The other, bigger cost of a multi-practitioner practice is the marketing. If we assume that practitioners have appointments 60% of the time and see the average patient for six 30-minute consultations, each practitioner will need to bring in 7.6 new patients per week—more than 30 new patients each week for a practice of four practitioners. That’s why marketing and sales must be a major consideration for this business model.

You’ll also need to think about the training, development, and management of staff. To ensure that everyone knows what their role is, what is expected of them and that everyone in the business is working in the same direction, good training and communication systems are needed for the business to run well. That’s how everyone knows what their role is, what is expected of them, and keeps the business moving in the right direction.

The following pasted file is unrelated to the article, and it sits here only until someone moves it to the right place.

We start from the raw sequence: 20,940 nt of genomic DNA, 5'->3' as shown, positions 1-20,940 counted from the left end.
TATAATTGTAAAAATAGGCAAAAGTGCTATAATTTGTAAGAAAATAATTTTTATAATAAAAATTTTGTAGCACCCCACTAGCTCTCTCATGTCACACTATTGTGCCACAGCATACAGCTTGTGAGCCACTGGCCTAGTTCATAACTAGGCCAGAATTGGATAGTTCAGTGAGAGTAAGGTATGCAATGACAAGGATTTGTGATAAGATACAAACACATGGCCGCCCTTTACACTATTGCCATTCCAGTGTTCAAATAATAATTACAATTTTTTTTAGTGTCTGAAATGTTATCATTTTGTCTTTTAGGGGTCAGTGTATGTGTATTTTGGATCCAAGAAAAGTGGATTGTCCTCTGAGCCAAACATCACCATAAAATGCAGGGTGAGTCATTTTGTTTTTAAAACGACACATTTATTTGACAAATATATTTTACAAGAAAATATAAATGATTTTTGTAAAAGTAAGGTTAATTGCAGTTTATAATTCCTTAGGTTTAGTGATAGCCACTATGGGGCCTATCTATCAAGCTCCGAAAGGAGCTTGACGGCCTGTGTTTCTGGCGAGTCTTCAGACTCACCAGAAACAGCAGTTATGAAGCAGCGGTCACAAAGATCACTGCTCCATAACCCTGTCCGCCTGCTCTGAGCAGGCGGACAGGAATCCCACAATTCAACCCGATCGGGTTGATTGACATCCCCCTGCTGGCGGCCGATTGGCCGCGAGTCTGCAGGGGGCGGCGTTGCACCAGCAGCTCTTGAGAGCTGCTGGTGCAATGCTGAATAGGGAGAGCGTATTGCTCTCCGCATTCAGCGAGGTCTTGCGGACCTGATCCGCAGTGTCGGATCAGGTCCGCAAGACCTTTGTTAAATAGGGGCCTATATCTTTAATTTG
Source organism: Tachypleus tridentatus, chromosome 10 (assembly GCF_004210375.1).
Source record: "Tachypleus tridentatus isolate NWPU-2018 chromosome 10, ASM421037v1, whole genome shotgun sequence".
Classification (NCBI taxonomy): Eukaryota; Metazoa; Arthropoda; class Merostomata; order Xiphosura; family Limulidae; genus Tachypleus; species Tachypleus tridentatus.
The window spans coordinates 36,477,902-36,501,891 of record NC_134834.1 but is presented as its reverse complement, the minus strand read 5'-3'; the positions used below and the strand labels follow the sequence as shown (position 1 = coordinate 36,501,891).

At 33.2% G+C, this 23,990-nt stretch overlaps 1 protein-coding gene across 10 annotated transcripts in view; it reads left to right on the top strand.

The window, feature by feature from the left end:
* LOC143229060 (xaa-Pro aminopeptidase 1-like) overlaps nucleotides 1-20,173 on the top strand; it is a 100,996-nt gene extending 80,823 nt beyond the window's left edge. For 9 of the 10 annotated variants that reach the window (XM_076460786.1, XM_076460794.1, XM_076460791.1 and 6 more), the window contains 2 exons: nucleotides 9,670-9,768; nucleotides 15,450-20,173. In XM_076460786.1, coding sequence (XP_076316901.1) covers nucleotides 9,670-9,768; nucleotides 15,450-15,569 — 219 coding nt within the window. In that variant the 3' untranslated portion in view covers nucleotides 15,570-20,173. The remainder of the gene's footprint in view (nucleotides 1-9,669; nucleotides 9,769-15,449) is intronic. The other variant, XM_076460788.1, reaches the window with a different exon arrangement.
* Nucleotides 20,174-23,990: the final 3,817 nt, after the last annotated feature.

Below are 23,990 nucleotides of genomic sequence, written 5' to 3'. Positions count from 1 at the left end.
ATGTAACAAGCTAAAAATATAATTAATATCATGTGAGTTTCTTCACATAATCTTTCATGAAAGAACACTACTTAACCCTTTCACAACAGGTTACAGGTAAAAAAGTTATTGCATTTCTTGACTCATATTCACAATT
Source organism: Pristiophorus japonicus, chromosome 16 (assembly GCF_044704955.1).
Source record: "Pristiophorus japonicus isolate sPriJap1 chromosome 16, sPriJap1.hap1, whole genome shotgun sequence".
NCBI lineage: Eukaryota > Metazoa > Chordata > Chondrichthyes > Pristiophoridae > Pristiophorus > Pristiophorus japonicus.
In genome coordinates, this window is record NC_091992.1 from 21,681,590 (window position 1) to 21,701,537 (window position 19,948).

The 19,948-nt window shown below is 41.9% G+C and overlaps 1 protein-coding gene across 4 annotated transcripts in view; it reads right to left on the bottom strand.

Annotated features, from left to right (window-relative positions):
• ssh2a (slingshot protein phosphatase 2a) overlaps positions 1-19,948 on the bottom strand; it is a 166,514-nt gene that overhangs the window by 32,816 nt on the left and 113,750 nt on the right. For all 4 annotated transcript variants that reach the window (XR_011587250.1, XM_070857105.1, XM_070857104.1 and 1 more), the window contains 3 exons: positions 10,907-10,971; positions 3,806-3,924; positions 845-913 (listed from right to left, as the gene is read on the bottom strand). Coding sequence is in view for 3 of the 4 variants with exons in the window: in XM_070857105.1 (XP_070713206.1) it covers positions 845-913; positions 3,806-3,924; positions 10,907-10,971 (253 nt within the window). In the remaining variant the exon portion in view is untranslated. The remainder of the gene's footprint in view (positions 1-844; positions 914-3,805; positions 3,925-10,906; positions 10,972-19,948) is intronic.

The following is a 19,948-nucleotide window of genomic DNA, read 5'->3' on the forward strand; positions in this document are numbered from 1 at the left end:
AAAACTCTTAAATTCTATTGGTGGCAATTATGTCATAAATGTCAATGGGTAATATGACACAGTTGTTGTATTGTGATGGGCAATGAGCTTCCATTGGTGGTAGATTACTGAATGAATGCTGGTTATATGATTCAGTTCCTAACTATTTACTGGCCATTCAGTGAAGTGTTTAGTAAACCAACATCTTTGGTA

Everyone is different, so being able to work well with other people is a very important aspect of this type of business. If not managed well, colleague relationships can be a major cause of conflict (and headache) for the business and take attention and resources away from the main function of the practice—seeing patients and making them better.

3The multidisciplinary model

The idea of a multidisciplinary clinic is a popular concept. This is, theoretically, ideal for patients to get all the services they need under the same roof. For example, a patient might see their general practitioner, physiotherapist, podiatrist, and maybe even their dietitian all in the same place.

The biggest advantage about this style of business is the proximity to other practitioners who can refer their patients to you, and vice versa . But, just because you are in the same building, doesn’t mean you will automatically have a relationship with the other practitioners, you have to deliberately work on it, and you may be the one who has to initiate it. To succeed in this model you need to find a way to regularly communicate, and interact, with the other practitioners and really get to know them and their services. This may mean regular group meetings, taking the time to go out to lunch together, or taking the time to regularly discuss mutual patients. It will take time and effort, but will pay off in the long term.